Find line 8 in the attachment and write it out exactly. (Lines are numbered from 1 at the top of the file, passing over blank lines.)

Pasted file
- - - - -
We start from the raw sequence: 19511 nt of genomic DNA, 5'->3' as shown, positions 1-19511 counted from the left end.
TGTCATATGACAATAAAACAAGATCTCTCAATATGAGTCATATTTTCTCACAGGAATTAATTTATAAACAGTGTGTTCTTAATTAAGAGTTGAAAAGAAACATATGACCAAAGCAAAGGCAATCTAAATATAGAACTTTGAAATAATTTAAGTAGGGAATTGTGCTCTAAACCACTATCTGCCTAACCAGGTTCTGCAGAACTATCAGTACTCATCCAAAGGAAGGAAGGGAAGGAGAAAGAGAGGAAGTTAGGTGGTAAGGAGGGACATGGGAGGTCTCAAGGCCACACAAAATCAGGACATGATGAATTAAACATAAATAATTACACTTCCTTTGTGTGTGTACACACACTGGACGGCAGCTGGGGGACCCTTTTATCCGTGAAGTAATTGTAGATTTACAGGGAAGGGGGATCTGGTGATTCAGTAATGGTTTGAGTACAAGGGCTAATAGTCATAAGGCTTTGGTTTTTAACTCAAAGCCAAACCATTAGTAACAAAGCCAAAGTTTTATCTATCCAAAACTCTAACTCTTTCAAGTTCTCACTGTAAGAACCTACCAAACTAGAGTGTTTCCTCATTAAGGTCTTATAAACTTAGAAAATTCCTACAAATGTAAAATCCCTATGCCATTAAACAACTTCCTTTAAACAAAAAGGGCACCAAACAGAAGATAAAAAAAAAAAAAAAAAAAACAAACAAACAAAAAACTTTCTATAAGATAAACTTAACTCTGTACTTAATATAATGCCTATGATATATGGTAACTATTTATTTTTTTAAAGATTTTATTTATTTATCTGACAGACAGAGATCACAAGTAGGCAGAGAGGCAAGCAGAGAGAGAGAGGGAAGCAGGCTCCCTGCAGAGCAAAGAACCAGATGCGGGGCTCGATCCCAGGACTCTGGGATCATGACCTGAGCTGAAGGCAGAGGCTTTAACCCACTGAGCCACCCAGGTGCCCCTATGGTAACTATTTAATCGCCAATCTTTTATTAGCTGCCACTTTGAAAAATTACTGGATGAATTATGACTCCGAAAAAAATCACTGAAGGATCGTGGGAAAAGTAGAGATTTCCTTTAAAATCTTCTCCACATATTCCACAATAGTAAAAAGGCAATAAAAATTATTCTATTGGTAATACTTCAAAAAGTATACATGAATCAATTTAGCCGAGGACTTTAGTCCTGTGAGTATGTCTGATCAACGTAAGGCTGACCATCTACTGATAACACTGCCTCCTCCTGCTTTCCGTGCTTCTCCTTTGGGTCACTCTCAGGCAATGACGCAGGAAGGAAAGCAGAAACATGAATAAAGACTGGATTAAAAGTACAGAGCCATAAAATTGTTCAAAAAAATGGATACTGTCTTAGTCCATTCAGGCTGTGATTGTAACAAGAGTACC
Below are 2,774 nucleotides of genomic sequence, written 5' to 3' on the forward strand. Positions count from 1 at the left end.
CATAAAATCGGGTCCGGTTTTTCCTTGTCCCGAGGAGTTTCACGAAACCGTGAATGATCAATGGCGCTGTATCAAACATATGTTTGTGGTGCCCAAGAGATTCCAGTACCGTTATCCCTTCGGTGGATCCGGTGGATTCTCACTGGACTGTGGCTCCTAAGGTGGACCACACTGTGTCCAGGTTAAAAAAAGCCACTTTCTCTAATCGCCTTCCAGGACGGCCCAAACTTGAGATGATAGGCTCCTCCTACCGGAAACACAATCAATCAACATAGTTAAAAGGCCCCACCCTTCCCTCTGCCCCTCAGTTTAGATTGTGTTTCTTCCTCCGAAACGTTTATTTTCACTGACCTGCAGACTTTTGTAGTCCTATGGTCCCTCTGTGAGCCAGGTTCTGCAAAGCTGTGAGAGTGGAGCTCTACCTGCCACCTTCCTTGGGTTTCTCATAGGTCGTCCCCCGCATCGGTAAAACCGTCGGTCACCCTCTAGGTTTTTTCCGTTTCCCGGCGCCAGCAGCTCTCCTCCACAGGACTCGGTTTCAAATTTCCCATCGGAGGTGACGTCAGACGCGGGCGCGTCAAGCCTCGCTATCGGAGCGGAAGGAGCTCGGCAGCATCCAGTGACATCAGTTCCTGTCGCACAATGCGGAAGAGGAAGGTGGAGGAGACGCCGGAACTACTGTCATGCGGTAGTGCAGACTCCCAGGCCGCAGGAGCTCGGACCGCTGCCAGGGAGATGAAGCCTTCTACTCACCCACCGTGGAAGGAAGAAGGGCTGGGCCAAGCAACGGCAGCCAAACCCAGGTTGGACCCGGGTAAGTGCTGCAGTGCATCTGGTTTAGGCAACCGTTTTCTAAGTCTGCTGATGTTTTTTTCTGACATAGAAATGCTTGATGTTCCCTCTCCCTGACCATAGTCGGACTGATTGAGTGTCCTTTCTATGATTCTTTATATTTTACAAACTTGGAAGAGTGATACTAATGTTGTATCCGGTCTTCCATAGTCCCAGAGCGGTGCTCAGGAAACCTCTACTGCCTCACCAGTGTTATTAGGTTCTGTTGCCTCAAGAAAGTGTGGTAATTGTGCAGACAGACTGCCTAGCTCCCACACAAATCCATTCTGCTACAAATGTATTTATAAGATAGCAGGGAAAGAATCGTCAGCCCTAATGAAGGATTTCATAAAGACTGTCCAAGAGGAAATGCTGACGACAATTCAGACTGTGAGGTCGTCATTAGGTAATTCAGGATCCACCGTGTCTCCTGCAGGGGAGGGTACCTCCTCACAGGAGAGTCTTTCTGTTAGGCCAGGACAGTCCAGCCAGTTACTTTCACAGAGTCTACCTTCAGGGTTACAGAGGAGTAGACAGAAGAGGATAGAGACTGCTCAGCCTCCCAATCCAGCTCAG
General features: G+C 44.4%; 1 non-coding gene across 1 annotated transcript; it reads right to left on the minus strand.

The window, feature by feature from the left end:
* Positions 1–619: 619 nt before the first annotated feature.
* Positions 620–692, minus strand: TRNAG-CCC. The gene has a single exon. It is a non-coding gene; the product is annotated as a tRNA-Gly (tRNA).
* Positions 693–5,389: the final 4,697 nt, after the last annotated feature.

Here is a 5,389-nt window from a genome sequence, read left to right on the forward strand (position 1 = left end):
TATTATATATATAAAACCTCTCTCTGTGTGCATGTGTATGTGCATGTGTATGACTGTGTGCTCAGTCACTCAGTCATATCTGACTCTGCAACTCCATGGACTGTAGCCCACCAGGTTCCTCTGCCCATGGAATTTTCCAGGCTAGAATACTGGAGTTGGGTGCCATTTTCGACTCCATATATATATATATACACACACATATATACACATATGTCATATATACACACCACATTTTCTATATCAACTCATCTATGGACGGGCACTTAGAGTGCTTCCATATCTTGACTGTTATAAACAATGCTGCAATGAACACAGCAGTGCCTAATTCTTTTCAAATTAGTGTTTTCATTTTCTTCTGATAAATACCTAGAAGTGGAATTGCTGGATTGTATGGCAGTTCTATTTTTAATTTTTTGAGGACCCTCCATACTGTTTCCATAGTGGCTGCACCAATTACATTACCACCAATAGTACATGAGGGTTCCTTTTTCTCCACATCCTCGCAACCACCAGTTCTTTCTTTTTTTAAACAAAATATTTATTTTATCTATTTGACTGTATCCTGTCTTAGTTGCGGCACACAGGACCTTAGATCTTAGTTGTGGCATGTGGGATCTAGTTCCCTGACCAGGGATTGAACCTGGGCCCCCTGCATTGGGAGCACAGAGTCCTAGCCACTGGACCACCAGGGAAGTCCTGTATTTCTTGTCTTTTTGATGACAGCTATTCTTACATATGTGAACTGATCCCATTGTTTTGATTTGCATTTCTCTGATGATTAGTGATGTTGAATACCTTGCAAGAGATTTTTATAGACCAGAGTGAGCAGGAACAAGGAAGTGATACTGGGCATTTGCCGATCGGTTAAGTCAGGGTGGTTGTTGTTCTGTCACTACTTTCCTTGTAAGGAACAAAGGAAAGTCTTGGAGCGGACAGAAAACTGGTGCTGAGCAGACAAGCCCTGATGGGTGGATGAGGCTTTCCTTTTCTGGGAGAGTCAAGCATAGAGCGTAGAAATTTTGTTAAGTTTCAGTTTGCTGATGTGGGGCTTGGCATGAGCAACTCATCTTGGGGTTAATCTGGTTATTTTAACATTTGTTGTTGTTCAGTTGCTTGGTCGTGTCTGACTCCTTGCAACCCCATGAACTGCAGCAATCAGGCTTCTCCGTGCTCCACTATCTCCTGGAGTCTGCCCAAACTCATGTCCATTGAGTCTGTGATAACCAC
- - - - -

* Positions 620–692, minus strand: TRNAG-CCC. The gene has a single exon. It is a non-coding gene; the product is annotated as a tRNA-Gly (tRNA).